by Jon Rappoport
November 6, 2018
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One type of mind control involves defeating logic as a method of thinking.
Modern formulations of basic logic begin with the statement: You can’t have A and not-A. Which is a way of saying contradictions are unacceptable.
So it’s no surprise that mind control attempts to introduce contradictions into rational processes.
You see this in propaganda.
For example: People who are vaccinated are in danger from those who are unvaccinated. (“Keep your unvaccinated child away from my vaccinated child.”)
There is a concealed contradiction here. You can see it by merely defining (according to conventional terms) the meaning of “vaccinated.”
It means “immune,” “protected from contracting the disease targeted by the vaccine.”
But if the vaccinated person is protected and immune, then coming into contact with an unvaccinated person will bring no danger.
Therefore, the notion that vaccinated people are A) protected but not-A) in danger is absurd, a contradiction.
The easiest way to defeat logic is through deficient education. Never teach logic. Ignore it. Instead, teach specific values. Teach anything except logic. Don’t teach children how to spot contradictions.
A deficient education plus tons of ceaseless propaganda equals mind control.
Logic is a significant problem for people who want a closed and unfree society. Teaching logic tends to produce sharp and independent minds.
Logic produces personal power.
Here is another example of non-logic: A ballot initiative passed by the voters of Maui County is illegal, because it set up a new law regarding commercial agriculture, when in fact commercial agriculture is regulated by state and federal laws, which trump county laws.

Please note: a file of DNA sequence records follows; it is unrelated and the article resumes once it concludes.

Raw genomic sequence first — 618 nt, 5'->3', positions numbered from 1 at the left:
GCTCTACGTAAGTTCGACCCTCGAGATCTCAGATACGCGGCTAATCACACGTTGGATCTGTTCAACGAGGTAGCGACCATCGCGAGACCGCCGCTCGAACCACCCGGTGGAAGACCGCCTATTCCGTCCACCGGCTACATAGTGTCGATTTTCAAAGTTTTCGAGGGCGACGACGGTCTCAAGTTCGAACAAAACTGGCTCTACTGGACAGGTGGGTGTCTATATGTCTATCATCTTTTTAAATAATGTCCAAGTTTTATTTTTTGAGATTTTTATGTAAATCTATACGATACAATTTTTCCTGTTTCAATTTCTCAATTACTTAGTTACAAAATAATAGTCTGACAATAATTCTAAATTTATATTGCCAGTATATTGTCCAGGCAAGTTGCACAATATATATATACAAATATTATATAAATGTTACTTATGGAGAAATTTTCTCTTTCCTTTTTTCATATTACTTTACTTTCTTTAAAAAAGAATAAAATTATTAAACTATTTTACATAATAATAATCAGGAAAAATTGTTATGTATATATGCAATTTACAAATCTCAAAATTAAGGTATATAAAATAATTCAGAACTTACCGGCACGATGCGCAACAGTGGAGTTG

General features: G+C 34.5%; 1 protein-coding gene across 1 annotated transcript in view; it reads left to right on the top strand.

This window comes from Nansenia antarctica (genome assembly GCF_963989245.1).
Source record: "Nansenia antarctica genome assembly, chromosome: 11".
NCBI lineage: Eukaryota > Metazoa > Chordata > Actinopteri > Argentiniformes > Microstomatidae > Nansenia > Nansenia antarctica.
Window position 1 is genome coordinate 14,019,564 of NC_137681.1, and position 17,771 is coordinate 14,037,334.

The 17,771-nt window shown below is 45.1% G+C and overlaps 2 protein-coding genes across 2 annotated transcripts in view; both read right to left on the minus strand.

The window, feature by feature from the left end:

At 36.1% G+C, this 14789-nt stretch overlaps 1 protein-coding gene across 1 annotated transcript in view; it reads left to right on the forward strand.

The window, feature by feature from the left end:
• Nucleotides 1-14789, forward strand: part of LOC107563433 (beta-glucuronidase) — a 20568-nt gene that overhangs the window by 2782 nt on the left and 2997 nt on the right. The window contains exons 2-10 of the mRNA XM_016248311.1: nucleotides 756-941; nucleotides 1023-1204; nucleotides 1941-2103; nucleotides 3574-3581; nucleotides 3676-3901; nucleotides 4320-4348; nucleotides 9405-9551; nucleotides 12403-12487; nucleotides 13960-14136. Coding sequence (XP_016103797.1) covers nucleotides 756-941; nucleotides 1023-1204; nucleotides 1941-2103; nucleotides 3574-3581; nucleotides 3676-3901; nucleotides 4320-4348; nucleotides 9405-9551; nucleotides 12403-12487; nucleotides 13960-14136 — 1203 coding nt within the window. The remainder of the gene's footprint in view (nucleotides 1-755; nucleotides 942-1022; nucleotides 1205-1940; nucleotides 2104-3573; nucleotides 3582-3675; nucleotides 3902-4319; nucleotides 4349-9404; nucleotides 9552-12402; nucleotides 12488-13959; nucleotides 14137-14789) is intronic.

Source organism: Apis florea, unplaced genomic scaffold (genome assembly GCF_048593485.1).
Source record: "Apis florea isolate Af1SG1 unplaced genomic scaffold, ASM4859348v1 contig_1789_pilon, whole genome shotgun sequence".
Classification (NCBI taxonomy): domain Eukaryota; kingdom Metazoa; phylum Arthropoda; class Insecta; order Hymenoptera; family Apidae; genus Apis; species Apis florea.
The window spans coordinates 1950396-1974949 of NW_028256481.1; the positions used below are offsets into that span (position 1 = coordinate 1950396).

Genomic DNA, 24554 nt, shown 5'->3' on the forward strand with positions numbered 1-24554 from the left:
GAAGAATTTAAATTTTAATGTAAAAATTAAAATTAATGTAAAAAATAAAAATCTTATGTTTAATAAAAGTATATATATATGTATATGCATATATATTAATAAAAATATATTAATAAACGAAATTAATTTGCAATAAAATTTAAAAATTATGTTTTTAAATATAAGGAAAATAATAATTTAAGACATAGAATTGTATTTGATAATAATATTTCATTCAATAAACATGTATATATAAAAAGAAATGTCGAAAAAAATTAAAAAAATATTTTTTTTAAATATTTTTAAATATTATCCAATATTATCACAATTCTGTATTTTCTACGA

There are several ways of attacking this proposition, but the most basic way is:
The ballot initiative was not aimed at commercial agriculture. It called for a moratorium on all Monsanto/Dow experiments using non-commercial GMOs.
In what has become a federal court case, the judge and the lawyers for Dow/Monsanto are proceeding from a false basic premise.
Of course, the failure in this case is a willful ignoring of the facts. The argument is: A is B. No it isn’t. A is A.
There are a number of arguments afloat these days which proceed this way:
“The science concerning ABC is settled.”
“’Settled’ means ‘true.’”
“Therefore the science concerning ABC is true.”
However, on closer inspection, “settled” means “there is a consensus among officially favored scientists.”
Science doesn’t operate according to what officially favored scientists claim. It doesn’t operate according to consensus at all. It operates according to what is true and valid—and the best way to ascertain that is through the broadest possible analysis accomplished by a wide variety of independent researchers, who attempt to replicate prior experimental results.
Even then, there is always room for reasoned dissent.
There is much, much more I could write about logic. The issues I raise in this article are basic and should be addressed in every high school, in great detail, with many illustrations.
For instance: what are the full tacit implications of the statement found at the end of every television drug ad—“ask your doctor if X is right for you.”
For instance (at a more sophisticated level): when the press reports a new outbreak of disease, claiming it is caused by a particular virus…how was that assertion determined? On what grounds do scientists say they have found the virus that causes the disease?
I ran headlong into that one while writing my first book, AIDS Inc.: Scandal of the Century, and the further I investigated HIV as “the cause of AIDS,” the more I was stunned by the lack of logic present in the argument.
Logic is a sword.
Learning its many uses, while still young, creates formidable students and citizens.
Propaganda is the art of overwhelming logic.
It works, when the mind is unprepared.